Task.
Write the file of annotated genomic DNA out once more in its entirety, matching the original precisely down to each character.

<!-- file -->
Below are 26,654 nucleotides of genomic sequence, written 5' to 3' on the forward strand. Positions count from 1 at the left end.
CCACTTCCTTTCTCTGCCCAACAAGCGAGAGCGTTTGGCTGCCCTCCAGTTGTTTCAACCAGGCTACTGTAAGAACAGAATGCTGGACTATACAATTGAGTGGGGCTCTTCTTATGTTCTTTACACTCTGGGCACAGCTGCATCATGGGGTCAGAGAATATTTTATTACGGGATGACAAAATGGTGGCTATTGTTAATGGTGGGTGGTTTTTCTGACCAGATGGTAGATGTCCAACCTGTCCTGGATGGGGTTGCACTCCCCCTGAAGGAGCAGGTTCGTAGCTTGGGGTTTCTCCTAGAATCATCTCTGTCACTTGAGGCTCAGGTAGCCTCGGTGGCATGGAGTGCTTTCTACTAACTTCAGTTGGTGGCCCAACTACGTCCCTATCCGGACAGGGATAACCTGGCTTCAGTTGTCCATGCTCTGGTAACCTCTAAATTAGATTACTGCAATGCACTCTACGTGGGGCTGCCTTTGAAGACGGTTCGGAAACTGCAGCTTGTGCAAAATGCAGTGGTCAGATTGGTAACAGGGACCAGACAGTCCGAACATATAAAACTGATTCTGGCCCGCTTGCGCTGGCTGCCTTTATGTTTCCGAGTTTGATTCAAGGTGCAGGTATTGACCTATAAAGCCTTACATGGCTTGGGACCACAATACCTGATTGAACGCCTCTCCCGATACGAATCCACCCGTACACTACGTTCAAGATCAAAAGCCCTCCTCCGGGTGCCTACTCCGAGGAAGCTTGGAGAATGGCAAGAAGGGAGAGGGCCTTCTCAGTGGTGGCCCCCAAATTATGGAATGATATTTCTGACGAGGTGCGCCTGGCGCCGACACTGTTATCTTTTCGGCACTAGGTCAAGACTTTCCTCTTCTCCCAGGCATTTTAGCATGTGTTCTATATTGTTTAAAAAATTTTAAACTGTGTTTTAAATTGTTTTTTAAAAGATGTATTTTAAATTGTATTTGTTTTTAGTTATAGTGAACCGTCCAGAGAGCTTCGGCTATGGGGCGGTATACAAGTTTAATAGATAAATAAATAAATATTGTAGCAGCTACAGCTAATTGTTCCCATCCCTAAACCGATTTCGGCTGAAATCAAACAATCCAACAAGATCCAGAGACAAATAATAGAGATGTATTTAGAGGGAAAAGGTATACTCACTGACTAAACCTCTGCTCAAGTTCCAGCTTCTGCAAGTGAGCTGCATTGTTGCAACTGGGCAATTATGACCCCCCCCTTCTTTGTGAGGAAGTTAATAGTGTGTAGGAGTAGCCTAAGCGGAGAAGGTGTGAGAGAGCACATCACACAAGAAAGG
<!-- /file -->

Below are 26,654 nucleotides of genomic sequence, written 5' to 3' on the forward strand. Positions count from 1 at the left end.
CCACTTCCTTTCTCTGCCCAACAAGCGAGAGCGTTTGGCTGCCCTCCAGTTGTTTCAACCAGGCTACTGTAAGAACAGAATGCTGGACTATACAATTGAGTGGGGCTCTTCTTATGTTCTTTACACTCTGGGCACAGCTGCATCATGGGGTCAGAGAATATTTTATTACGGGATGACAAAATGGTGGCTATTGTTAATGGTGGGTGGTTTTTCTGACCAGATGGTAGATGTCCAACCTGTCCTGGATGGGGTTGCACTCCCCCTGAAGGAGCAGGTTCGTAGCTTGGGGTTTCTCCTAGAATCATCTCTGTCACTTGAGGCTCAGGTAGCCTCGGTGGCATGGAGTGCTTTCTACTAACTTCAGTTGGTGGCCCAACTACGTCCCTATCCGGACAGGGATAACCTGGCTTCAGTTGTCCATGCTCTGGTAACCTCTAAATTAGATTACTGCAATGCACTCTACGTGGGGCTGCCTTTGAAGACGGTTCGGAAACTGCAGCTTGTGCAAAATGCAGTGGTCAGATTGGTAACAGGGACCAGACAGTCCGAACATATAAAACTGATTCTGGCCCGCTTGCGCTGGCTGCCTTTATGTTTCCGAGTTTGATTCAAGGTGCAGGTATTGACCTATAAAGCCTTACATGGCTTGGGACCACAATACCTGATTGAACGCCTCTCCCGATACGAATCCACCCGTACACTACGTTCAAGATCAAAAGCCCTCCTCCGGGTGCCTACTCCGAGGAAGCTTGGAGAATGGCAAGAAGGGAGAGGGCCTTCTCAGTGGTGGCCCCCAAATTATGGAATGATATTTCTGACGAGGTGCGCCTGGCGCCGACACTGTTATCTTTTCGGCACTAGGTCAAGACTTTCCTCTTCTCCCAGGCATTTTAGCATGTGTTCTATATTGTTTAAAAAATTTTAAACTGTGTTTTAAATTGTTTTTTAAAAGATGTATTTTAAATTGTATTTGTTTTTAGTTATAGTGAACCGTCCAGAGAGCTTCGGCTATGGGGCGGTATACAAGTTTAATAGATAAATAAATAAATATTGTAGCAGCTACAGCTAATTGTTCCCATCCCTAAACCGATTTCGGCTGAAATCAAACAATCCAACAAGATCCAGAGACAAATAATAGAGATGTATTTAGAGGGAAAAGGTATACTCACTGACTAAACCTCTGCTCAAGTTCCAGCTTCTGCAAGTGAGCTGCATTGTTGCAACTGGGCAATTATGACCCCCCCCTTCTTTGTGAGGAAGTTAATAGTGTGTAGGAGTAGCCTAAGCGGAGAAGGTGTGAGAGAGCACATCACACAAGAAAGG